The story turns on two characters – Munitions baron Andrew Undershaft and the titular character, who is a daughter and a devotee of the Salvation Army. After meeting for the first time in many years, the two challenge each other – Undershaft will travel to Barbara's East London mission, and then she'll come to his factory.
There's more to the Undershaft family though, who run interference throughout the story. This includes the stiff matriarch, Lady Britomart, proper and even-more-stiff son Stephen, and socialite daughter Sarah. There are also a pair of suitors – twit of the year candidate Charles (for Sarah) and Greek-scholar-turned-Salvationist Adolphus. Yet, while these characters have their moments (especially Adolphus, who despite his scholar ways is a man after Andrew Undershaft's heart), this is really a story about a father and daughter and the two worlds they inhabit.
It all comes down to the two confrontations: one amidst the squalor of the West Ham Salvation Army Shelter; the other in the modern cleanliness of the killing factory. Who wins in the end is a matter of debate, but the fire both show is the fuel that keeps the show running and allows it to stick in the mind long after the final curtain.
In those roles, Sarah Agnew and Paul O'Brien give terrific performances, full of fire and the conviction that their approach to the modern world is the correct one. The others are allowed to stick closer to comedy, though Jesse Pennington as Adolphus takes on additional facets as the show deepens.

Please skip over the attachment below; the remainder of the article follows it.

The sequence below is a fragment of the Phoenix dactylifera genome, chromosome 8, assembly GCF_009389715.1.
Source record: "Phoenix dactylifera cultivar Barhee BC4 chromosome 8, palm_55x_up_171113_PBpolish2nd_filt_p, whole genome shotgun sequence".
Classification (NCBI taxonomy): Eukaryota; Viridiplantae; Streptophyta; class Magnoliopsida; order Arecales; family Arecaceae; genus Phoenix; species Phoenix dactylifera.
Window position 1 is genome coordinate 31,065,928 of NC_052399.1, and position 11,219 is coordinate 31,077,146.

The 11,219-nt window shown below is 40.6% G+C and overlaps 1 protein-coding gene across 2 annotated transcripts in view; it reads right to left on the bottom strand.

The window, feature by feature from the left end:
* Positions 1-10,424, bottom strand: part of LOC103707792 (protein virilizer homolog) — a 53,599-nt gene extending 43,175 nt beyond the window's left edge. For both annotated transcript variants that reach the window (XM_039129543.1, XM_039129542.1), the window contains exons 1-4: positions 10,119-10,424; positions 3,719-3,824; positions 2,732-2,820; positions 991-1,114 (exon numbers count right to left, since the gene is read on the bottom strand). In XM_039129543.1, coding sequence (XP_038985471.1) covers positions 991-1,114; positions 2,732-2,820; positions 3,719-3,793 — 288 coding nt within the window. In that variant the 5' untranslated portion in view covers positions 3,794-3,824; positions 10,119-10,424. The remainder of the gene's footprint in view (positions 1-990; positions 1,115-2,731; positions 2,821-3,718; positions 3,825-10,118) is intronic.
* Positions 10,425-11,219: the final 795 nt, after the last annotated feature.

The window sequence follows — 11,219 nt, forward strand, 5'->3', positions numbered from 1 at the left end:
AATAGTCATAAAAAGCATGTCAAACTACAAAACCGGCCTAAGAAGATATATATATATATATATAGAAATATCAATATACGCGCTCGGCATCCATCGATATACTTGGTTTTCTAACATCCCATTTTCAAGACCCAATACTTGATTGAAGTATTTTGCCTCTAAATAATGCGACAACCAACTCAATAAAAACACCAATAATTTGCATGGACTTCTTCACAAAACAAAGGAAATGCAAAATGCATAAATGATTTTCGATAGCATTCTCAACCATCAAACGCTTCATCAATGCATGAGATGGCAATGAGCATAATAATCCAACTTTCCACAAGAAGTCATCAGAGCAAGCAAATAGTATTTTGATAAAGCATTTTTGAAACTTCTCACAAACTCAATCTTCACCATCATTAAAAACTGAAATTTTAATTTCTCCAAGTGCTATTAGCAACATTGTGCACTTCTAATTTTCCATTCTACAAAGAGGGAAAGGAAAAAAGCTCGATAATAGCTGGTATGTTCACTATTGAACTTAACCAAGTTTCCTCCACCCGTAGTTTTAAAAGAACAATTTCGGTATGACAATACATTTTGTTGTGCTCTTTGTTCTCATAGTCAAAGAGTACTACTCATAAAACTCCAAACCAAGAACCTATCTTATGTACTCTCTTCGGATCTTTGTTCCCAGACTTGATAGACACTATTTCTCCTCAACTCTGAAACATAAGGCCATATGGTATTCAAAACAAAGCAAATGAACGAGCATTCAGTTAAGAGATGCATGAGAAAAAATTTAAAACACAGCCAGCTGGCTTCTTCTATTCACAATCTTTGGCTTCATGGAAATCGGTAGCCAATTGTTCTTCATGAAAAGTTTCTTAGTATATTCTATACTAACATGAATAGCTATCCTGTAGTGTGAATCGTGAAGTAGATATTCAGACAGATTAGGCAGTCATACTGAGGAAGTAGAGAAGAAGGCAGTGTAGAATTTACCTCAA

Director Lisa Peterson takes a slow and measured approach to all of the action, which makes some of the less essential moments drag, but in turn gives Shaw's finest moments at the end all the room to shine. This is only intensified by Neil Patel's phenomenal final set, which centers on a silver missile and features all manner of sharp angles, silver cannonballs and a modern town set at a 45-degree angle in the distance - all of it sharpening the fear of the bloody future that the audience knows is about to come.
Perhaps that's what makes the religious and war sides of Major Barbara resonate so well. Social niceties and the machinations of the upper crust don't hold as much interest, or room for satire, as they once did, but religion and war will always be with us, and the battle between the two will most likely never go out of fashion.
Major Barbara runs through June 17 on the McGuire Proscenium Stage at the Guthrie Theater, 818 S. 2nd St., Minneapolis. For tickets, call 612-377-2224 or visit www.guthrietheater.org.